Monday, November 14, 2011
Berry Exodus Accelerates; Two More Staffers Depart Mayor; What Gives? Plus: More On Dianna & The Dead, And: We're On The Monday Econ Beat
The eyebrow raising exodus from the offices of GOP ABQ Mayor Richard Berry has picked up steam. The latest to depart the 11th floor of City Hall are Constituent Services Director Tito Madrid and constituent services staffer Joyce Pullen. They join earlier departees Erin Kinnard Thompson, Sara Lister and mayoral spokesman Chris Ramirez, who is now a TV news reporter. Constituent services staffer Sally Mayer, a former GOP city councilor, could also soon be leaving Berry to take a state job.
Pullen and Madrid both resigned. Madrid, a veteran GOP grassroots operative, is a government retiree who receives a state pension in addition to his city salary. He confirmed his and Pullen's departures in a weekend phone call, but did not elaborate on the reasons, except to say that Berry is now midway through his four year term and it is a natural time to "retool."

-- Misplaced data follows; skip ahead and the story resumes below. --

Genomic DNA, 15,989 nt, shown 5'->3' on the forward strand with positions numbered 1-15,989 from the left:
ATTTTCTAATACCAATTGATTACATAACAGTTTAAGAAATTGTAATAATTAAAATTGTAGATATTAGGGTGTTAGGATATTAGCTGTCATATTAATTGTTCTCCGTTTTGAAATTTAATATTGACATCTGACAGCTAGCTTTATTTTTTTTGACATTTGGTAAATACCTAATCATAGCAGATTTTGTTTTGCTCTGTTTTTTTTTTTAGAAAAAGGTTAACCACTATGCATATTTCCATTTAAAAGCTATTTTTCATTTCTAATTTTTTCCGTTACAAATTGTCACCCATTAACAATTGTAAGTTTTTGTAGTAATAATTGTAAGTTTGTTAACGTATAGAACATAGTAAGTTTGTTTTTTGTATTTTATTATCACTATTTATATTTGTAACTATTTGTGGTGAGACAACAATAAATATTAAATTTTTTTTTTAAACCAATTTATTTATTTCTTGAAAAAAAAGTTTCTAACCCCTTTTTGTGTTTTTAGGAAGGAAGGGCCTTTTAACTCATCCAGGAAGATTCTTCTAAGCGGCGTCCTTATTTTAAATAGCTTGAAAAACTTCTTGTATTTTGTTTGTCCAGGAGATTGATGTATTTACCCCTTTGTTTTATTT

Lister took an $85,000 a year deputy secretary position with the state Workforce Solutions Department. Kinnard Thompson landed a $75,000 a year position as a deputy chief of staff to Republican Governor Martinez. Their hirings are confirmed by a search of the state's sunshine portal.